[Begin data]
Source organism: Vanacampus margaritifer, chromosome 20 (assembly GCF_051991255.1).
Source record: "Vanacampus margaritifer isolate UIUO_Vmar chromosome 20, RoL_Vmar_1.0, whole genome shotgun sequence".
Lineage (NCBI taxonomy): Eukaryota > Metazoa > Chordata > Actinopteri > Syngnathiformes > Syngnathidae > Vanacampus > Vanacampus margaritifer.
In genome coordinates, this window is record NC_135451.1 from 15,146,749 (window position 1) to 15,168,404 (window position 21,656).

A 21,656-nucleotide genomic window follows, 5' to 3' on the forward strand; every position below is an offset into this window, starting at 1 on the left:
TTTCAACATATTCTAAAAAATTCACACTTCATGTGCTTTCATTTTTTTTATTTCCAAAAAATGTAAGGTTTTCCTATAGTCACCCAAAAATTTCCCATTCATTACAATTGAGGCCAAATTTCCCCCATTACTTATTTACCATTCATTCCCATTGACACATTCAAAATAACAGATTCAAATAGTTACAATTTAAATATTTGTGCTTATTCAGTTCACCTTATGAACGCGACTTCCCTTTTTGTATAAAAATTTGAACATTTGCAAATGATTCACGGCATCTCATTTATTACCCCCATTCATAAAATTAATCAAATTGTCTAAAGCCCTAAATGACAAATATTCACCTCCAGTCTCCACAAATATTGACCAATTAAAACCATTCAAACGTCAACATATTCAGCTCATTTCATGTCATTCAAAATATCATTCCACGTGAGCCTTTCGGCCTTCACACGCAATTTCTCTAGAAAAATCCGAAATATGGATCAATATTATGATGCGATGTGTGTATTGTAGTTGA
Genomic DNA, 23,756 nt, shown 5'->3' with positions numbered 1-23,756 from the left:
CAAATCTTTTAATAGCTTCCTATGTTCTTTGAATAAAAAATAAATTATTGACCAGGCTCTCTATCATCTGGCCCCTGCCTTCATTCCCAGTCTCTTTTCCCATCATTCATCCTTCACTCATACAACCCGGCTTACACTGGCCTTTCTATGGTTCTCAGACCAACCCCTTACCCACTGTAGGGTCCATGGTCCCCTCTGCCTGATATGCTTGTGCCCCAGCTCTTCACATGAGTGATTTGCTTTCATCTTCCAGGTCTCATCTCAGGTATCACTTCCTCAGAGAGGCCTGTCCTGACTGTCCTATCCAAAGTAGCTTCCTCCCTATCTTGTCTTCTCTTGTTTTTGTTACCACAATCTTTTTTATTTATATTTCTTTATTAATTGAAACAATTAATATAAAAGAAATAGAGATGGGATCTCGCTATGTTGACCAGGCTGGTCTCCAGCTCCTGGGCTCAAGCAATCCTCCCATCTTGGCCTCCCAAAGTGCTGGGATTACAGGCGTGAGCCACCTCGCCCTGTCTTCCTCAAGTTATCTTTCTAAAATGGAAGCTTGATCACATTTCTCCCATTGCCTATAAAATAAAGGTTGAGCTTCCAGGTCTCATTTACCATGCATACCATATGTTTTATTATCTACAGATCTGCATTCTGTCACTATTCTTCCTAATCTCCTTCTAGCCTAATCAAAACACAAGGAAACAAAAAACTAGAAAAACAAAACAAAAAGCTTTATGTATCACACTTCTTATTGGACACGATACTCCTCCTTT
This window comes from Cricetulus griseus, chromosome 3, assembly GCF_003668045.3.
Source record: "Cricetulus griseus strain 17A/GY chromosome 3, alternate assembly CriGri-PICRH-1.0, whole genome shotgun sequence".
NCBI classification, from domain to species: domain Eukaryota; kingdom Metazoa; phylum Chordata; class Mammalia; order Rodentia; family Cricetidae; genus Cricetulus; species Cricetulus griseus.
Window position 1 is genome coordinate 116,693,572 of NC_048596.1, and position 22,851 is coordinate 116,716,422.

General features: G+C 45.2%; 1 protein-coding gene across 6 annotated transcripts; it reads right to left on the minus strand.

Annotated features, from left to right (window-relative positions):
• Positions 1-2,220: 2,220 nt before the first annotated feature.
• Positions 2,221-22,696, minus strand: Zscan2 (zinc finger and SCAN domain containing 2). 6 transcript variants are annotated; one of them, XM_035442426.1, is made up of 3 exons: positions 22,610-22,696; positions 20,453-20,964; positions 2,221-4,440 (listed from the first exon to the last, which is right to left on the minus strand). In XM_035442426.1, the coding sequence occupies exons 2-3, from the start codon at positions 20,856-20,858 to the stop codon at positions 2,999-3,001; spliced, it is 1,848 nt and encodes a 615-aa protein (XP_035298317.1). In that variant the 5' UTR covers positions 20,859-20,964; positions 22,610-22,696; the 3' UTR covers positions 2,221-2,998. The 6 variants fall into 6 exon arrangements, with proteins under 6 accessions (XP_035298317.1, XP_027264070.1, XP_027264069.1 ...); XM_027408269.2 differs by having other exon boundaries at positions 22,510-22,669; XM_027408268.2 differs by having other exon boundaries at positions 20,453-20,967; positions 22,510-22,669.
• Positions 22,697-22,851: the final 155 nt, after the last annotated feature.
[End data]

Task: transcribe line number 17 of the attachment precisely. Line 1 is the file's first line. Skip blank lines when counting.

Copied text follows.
• Positions 22,697-22,851: the final 155 nt, after the last annotated feature.